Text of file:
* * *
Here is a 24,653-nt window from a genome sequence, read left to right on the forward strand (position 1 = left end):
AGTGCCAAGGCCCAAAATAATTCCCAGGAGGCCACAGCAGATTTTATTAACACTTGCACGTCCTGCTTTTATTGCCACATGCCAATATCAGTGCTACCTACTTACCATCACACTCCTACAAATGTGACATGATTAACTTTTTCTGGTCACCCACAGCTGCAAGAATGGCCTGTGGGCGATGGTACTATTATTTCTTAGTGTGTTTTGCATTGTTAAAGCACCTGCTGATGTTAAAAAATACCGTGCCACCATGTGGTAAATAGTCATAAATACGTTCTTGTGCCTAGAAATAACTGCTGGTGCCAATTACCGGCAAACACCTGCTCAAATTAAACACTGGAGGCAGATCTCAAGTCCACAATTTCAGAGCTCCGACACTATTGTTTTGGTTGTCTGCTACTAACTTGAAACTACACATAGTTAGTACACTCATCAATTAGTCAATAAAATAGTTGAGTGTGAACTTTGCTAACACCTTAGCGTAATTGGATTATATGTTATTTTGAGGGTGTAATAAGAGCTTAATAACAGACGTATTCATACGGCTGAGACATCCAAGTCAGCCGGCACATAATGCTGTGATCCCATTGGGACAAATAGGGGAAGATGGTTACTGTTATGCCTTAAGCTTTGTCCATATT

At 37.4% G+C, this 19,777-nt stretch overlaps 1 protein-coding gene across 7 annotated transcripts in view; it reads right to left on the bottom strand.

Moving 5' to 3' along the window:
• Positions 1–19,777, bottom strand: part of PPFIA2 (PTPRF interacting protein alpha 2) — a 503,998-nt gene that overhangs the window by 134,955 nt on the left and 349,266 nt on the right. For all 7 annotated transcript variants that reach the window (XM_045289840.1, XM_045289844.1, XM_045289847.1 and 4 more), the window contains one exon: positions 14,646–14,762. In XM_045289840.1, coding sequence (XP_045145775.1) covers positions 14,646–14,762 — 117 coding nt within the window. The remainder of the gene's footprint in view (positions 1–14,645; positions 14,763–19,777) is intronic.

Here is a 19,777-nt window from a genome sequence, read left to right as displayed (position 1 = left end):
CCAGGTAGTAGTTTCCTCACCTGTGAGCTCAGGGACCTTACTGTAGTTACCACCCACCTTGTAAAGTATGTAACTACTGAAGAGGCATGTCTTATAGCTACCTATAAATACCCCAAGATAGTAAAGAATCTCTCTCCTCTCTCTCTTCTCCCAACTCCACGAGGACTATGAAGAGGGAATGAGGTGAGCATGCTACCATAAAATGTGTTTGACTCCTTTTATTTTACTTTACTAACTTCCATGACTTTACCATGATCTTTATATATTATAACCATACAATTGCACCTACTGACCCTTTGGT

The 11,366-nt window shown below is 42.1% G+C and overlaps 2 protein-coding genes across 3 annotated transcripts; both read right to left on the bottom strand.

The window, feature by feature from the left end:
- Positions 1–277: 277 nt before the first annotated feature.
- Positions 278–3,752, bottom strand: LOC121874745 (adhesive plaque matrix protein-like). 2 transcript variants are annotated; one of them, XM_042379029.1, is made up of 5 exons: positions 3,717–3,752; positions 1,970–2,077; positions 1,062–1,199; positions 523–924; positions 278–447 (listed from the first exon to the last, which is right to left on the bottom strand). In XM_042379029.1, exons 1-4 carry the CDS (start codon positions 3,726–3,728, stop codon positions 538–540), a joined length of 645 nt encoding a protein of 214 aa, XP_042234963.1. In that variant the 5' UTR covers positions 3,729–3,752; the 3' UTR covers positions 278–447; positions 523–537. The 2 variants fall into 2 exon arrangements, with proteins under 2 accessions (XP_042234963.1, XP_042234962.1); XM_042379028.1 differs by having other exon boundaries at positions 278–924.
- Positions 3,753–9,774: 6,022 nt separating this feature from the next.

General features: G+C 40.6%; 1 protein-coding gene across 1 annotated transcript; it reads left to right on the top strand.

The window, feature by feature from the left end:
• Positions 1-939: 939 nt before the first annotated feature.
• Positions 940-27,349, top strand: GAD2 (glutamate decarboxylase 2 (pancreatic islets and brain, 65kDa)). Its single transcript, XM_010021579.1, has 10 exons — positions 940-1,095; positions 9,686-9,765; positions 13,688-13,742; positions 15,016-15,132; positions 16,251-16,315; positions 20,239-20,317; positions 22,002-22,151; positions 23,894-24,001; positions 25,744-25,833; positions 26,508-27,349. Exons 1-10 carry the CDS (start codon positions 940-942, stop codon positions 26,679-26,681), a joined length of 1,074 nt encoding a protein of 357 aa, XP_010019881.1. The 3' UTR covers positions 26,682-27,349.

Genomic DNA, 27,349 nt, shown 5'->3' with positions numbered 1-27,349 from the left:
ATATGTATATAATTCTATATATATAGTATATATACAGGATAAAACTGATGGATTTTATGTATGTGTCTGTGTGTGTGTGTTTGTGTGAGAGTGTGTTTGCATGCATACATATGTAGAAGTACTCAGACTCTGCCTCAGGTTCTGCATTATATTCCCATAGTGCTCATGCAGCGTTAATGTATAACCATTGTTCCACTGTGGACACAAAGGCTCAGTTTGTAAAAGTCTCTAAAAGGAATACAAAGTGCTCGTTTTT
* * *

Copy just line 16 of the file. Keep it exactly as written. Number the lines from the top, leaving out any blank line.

• Positions 940-27,349, top strand: GAD2 (glutamate decarboxylase 2 (pancreatic islets and brain, 65kDa)). Its single transcript, XM_010021579.1, has 10 exons — positions 940-1,095; positions 9,686-9,765; positions 13,688-13,742; positions 15,016-15,132; positions 16,251-16,315; positions 20,239-20,317; positions 22,002-22,151; positions 23,894-24,001; positions 25,744-25,833; positions 26,508-27,349. Exons 1-10 carry the CDS (start codon positions 940-942, stop codon positions 26,679-26,681), a joined length of 1,074 nt encoding a protein of 357 aa, XP_010019881.1. The 3' UTR covers positions 26,682-27,349.